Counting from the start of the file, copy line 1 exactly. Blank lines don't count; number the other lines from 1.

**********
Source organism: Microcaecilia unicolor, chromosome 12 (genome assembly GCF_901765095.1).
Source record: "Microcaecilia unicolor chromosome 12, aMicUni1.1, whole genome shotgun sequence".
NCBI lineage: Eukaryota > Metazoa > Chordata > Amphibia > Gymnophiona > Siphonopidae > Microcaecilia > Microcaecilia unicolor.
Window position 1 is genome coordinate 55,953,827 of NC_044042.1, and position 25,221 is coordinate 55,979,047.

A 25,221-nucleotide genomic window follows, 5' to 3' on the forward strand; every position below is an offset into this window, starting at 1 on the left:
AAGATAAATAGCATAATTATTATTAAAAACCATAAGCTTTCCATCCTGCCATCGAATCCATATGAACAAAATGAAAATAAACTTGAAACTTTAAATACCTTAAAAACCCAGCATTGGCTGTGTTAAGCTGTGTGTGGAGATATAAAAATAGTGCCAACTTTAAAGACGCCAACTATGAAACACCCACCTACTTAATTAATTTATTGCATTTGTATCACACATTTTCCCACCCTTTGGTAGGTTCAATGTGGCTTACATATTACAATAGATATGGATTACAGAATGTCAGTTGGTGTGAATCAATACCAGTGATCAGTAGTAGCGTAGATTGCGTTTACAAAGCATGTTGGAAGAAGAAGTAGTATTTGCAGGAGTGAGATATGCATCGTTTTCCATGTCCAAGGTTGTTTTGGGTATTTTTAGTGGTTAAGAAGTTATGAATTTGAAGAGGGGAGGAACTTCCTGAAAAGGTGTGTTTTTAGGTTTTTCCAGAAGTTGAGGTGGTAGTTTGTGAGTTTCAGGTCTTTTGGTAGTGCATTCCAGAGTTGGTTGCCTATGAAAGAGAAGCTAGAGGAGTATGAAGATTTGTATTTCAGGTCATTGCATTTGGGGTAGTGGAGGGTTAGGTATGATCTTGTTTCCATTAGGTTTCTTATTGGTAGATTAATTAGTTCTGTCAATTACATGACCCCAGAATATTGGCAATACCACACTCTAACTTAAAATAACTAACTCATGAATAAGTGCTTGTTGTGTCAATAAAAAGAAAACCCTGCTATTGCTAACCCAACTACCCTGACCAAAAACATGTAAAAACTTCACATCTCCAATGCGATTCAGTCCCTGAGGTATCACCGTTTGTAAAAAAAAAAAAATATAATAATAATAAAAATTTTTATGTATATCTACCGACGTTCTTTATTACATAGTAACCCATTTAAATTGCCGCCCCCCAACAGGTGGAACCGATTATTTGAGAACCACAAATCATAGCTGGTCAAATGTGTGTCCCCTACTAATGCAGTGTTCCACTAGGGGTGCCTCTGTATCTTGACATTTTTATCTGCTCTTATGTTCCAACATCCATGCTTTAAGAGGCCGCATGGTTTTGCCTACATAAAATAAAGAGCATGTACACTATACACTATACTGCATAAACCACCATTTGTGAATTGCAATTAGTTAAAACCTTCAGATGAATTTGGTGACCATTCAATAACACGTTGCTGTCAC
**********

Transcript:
Source organism: Microcaecilia unicolor, chromosome 12 (genome assembly GCF_901765095.1).